Facts on abortion hard to come by
If someone were to judge only by the outrageous coverage and commentary in our pro-choice media, he or she could be pardoned for supposing mifepristone is some kind of wonder drug -- a cure for cancer perhaps or a tonic that reverses the aging process. As it is, though, mifepristone is an abortion pill.
It works by breaking down the lining of the uterus, thereby terminating pregnancy. The Food and Drug Administration has approved it for use up to the 10th week. By then, the infant in the womb has a beating heart, an active brain generating brain waves, arms and legs, and tiny fingers and toes. Of course she or he is very small. All of us were at that age.
Mifepristone is reportedly used in more than half of all U.S. abortions. And, as all the world knows by now, it also is central to a legal battle that touched down briefly in the Supreme Court last month before the court sent it back to the U.S. Court of Appeals for the Fifth Circuit for argument and a decision on the substance. There is little doubt that the case will sooner or later return to the Supreme Court, perhaps as early as the term that begins next October.
As suggested above, much of the coverage of the fight over mifepristone up to now has been a disgrace -- sufficient cause to make the responsible writers and editors blush if they are given to blushing. I am not talking about minor news outlets or ideologically tilted opinion journals and web sites. I mean some of the biggest, most powerful and -- they would have us understand -- most professional media in the land.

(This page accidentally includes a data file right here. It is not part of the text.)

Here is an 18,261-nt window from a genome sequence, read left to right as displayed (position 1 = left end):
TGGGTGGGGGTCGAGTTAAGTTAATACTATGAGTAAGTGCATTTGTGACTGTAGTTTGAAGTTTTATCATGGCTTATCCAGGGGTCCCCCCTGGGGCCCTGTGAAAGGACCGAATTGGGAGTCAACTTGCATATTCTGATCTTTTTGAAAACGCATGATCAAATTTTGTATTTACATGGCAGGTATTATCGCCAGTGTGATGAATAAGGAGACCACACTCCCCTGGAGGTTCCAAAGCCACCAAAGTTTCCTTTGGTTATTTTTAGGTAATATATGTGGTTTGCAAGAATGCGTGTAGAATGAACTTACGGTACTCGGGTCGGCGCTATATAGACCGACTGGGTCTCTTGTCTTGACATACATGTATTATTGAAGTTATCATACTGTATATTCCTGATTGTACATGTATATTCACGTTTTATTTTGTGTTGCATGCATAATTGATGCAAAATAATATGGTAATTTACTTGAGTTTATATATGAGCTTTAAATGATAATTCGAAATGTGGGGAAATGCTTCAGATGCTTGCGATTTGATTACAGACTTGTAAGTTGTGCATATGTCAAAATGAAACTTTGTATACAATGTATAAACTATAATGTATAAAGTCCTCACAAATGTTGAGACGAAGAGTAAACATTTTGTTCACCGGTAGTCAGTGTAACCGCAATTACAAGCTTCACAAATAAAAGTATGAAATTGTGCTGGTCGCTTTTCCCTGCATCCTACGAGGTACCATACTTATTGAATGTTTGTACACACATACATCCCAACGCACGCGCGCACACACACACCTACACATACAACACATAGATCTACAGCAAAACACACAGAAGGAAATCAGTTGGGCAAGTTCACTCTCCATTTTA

Yet from the way they told the story you would hardly know that a district court judge in Texas was making a serious case in finding that the FDA cut corners so as, first, to approve mifepristone and twice more subsequently to relax restrictions on it. Instead, the pro-choice media simply slimed the judge and hushed up his critique.
Expressing "tremendous disappointment" at the Supreme Court's failure to act forcefully in the case, Bishop Michael F. Burbidge of Arlington, Va., chairman of the U.S. bishops' Prolife Committee, called it "wrong to allow the FDA's greatly diminished health and safety standards to remain in place." Here's hoping the court does better when the case returns in the fall.
Meanwhile it's important to realize that the recent hubbub over mifepristone is only a hint of what's yet to come. When the Supreme Court, in its Dobbs ruling last year, finally reversed the atrocious 1973 Roe v. Wade decision decreeing a newly invented constitutional right to abortion into existence, some may have thought the battle had been won. But it wasn't. The struggle to protect unborn human life must continue -- in legislatures, courts, and the court of public opinion.
As it does, we do well to reflect on the ultimate source of the pro-choice movement's fanatical energy. Here I turn to the late Lawrence Lader, an early pro-choice zealot, who in 1966 published a highly influential book called "Abortion" (it was cited eight times in the majority opinion in Roe). Like others in the movement, Lader saw legalized abortion as the key to the final freedom -- not just freedom to have an abortion but, above all, freedom for sex without consequences. To the extent this corrupting principle has become part of many people's version of the American dream, the nation is in deep trouble for sure.
- Russell Shaw is the author of more than twenty books. He is a consultor of the Pontifical Council for Social Communications and served as communications director for the U.S. Bishops.